The cash-strapped Spanish government has granted itself powers to raid solar-panel owners’ properties to make sure that citizens are complying with its attempt to tax energy citizens get from their own solar panels — effectively taxing use of the sun.
In new regulations, reported by English-language Spanish news site The Local, officers of Spain’s Industry Department now have the ability to “raid” any property they suspect has fallen afoul of the law. If the resident refuses to allow access to their property, the Industry Department can then get a court order to raid the house by force.
Spain is one of the global leaders in solar production. Aided by the Mediterranean climate and healthy subsidies by the former socialist government, as many as five thousand Spanish homeowners took advantage of outfitting their properties with solar paneling after private energy generation — known in Spain as autoconsumo — was legalized in 2011. As Spain has suffered during the economic downturn in Europe, those who have invested in the solar power saw it as a way to ease household expenditure. But with a change in government, has come a change in attitude with the ruling Popular Party now regarding these successful solar pioneers as freeloaders.
Once a raid has been carried out by the Industry Department, officials are authorized to seize any and all documentation relating to energy consumption and seal off the property. If a resident is found to have been generating more energy than they have paid tax, or they have not hooked up their private solar panels to the national grid, they can be fined for as much as €30 million ($41 million).
The Wall Street Journal points out that a fine of that size is “equivalent to what a nuclear-power producer might pay for a radioactive leak that endangers public safety.”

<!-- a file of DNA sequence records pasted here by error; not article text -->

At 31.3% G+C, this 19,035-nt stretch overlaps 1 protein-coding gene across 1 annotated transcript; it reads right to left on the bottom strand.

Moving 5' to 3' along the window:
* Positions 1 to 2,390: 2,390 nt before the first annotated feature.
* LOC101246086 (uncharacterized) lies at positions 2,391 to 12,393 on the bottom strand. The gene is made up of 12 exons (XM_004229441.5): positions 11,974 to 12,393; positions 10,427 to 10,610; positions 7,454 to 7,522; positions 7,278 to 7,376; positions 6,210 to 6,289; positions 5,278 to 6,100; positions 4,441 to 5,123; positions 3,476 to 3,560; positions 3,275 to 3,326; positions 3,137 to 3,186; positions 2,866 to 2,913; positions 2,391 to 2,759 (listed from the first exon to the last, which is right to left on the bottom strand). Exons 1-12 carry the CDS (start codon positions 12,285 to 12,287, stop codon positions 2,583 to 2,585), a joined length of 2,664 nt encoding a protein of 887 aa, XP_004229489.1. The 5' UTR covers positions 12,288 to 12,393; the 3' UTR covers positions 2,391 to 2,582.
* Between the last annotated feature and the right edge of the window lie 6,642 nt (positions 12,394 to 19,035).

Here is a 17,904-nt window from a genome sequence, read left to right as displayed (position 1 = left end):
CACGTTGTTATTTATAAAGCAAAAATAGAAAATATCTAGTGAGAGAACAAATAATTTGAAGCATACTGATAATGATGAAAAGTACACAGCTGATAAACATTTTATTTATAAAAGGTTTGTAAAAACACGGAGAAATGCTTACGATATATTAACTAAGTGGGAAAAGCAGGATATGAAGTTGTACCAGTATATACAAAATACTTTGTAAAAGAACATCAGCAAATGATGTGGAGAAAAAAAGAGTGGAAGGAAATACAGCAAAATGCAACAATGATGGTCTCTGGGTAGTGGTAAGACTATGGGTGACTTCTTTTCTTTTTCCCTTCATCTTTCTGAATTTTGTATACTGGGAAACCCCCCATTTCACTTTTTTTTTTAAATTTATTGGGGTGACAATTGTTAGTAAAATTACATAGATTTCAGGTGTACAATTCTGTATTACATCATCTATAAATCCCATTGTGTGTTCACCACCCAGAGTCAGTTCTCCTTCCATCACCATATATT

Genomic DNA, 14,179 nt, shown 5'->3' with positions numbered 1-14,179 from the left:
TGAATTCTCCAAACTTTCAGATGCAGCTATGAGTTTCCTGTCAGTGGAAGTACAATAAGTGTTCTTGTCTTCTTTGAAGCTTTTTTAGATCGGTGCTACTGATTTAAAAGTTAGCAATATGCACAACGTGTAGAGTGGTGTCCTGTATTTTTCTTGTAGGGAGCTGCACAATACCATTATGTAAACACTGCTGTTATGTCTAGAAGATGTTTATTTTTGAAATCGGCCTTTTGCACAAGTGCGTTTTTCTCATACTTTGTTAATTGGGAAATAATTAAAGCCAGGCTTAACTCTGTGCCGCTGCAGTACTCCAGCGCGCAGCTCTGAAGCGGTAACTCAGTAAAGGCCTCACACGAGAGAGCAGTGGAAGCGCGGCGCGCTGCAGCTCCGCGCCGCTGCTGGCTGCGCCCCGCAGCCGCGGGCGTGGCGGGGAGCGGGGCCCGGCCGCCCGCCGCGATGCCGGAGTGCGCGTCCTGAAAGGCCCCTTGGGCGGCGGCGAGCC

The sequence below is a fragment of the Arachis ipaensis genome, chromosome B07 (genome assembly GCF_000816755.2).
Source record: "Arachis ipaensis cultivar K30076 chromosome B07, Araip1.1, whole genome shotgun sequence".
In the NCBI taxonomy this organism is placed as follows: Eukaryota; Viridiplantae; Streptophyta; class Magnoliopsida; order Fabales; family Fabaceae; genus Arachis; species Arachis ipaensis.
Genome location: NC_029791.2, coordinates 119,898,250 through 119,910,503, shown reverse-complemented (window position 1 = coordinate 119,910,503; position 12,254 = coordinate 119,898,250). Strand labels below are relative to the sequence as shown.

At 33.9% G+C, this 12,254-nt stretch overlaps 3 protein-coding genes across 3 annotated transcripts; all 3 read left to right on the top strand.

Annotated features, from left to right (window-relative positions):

Speaking to the Australian Business Spectator, Industry Minister Jose Manuel Soria, who introduced the law, said, “I support ‘autoconsumo’ [independent power generation by households] … but the power system has infrastructure, grids that the rest of us Spaniards who are in the system have to pay for. And we pay for it through our electricity bill.”
Former Spanish Secretary for the Environment Teresa Ribera hit back, saying, “It’s like asking cyclists to pay a levy to keep open the petrol stations they don’t use.”
José Donoso, the director general of Spain’s largest solar industry trade association, said of the law, “It’s like buying a more efficient refrigerator that uses less electricity and having to pay a charge for what you’re no longer buying from the electrical system,”
The reason for the draconian new law is strictly to raise funds to help the cash-strapped government pay its bills. Spain owes €26 billion ($34 billion) in debt that it has racked up regulating energy costs and prices, and it owes this sum to the Spanish power production companies.
The government’s fear is that autoconsumo, combined with the practicality of using solar power in Spain, will allow more and more Spaniards to exit the national power grid, leaving the cost of maintaining it on an ever decreasing number of consumers. The Energy Law’s aim is to stem that tide and harshly punish those who flout it.
But that argument fell flat with Forbes. In the August issue of its magazine, one article read, “You get the feeling that government officials were out of ideas, stared up at the sky one day and thought, ‘I’ve got it! We’ll tax the sun!'”
The law has been criticized widely both in Spain and outside. Online Spanish newspaper VozPopuli consulted lawyers who argued that the law may not even be constitutional. The European Union has been shocked by the moves Spain has made, which run counter to the green and renewable energy agenda of other member states such as Germany.